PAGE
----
Google dumps SPDY in favour of HTTP/2, any plans for nginx?

SplitIce mat999 at
Sat Feb 14 14:35:42 UTC 2015

Indeed. The Wikipedia page covers it quite well FYI -

So what is really being asked is for a roadmap for the implementation of
the non-draft differences (i.e HTTP/2.0 allows for non TLS communication,
and multiplexes differently). I am sure nginx will once again be at the
forefront of technology and implement it when possible. :)

On Wed, Feb 11, 2015 at 11:38 AM, Ilya Grigorik <igrigorik at> wrote:

> Pedantic, but I object to the wording in the title :) ... SPDY was/is an
> experimental branch of HTTP/2, and now that HTTP/2 is in the final stages
> of becoming a standard, there is no longer the need for SPDY and hence the
> announcement of a deprecation timeline -- it's not and never was SPDY vs.
> HTTP/2. That aside...
> From what I understand (at least from a few conversations at nginx.conf),
> there is already some existing efforts around enabling http/2 support? I'd
> love to see some official product plans and/or timelines as well.
> ig
> On Tue, Feb 10, 2015 at 3:25 PM, mex <nginx-forum at> wrote:
>> Google dumps SPDY in favour of HTTP/2, any plans ore roadmap for HTTP/2 in
>> nginx?
>> see
>> "HTTP is the fundamental networking protocol that powers the web. The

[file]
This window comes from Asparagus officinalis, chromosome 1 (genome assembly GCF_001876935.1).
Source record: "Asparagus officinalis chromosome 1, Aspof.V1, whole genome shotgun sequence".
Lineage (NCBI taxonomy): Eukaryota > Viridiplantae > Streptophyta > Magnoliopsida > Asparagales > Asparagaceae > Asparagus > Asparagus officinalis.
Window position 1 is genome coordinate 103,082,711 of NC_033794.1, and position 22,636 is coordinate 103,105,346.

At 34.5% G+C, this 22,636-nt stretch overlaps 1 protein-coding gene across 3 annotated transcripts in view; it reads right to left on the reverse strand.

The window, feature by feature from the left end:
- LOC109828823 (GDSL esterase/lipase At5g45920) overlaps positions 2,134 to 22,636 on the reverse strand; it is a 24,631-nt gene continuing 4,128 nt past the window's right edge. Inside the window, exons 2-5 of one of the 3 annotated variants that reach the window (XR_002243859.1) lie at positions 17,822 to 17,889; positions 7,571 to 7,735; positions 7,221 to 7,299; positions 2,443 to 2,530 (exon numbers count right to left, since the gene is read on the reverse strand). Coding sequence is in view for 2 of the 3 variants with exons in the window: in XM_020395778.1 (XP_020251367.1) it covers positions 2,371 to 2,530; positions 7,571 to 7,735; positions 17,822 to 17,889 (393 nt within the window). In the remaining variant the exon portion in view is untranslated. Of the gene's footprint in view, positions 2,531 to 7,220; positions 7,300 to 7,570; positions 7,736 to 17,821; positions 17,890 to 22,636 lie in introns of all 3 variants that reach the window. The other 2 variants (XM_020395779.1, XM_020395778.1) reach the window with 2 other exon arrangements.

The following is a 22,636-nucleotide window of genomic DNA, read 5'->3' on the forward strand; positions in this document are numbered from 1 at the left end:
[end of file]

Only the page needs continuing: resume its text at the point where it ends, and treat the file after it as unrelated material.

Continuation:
>> majority of sites use version 1.1 of HTTP, which was defined in 1999 with
>> RFC2616. A lot has changed on the web since then, and a new version of the
>> protocol named HTTP/2 is well on the road to standardization. We plan to
>> gradually roll out support for HTTP/2 in Chrome 40 in the upcoming weeks.
>> HTTP/2’s primary changes from HTTP/1.1 focus on improved performance. Some
>> key features such as multiplexing, header compression, prioritization and
>> protocol negotiation evolved from work done in an earlier open, but
>> non-standard protocol named SPDY. Chrome has supported SPDY since Chrome
>> 6,
>> but since most of the benefits are present in HTTP/2, it’s time to say
>> goodbye. We plan to remove support for SPDY in early 2016, and to also
>> remove support for the TLS extension named NPN in favor of ALPN in Chrome
>> at
>> the same time. Server developers are strongly encouraged to move to HTTP/2
>> and ALPN."
>> cheers,
>> mex
>> Posted at Nginx Forum:
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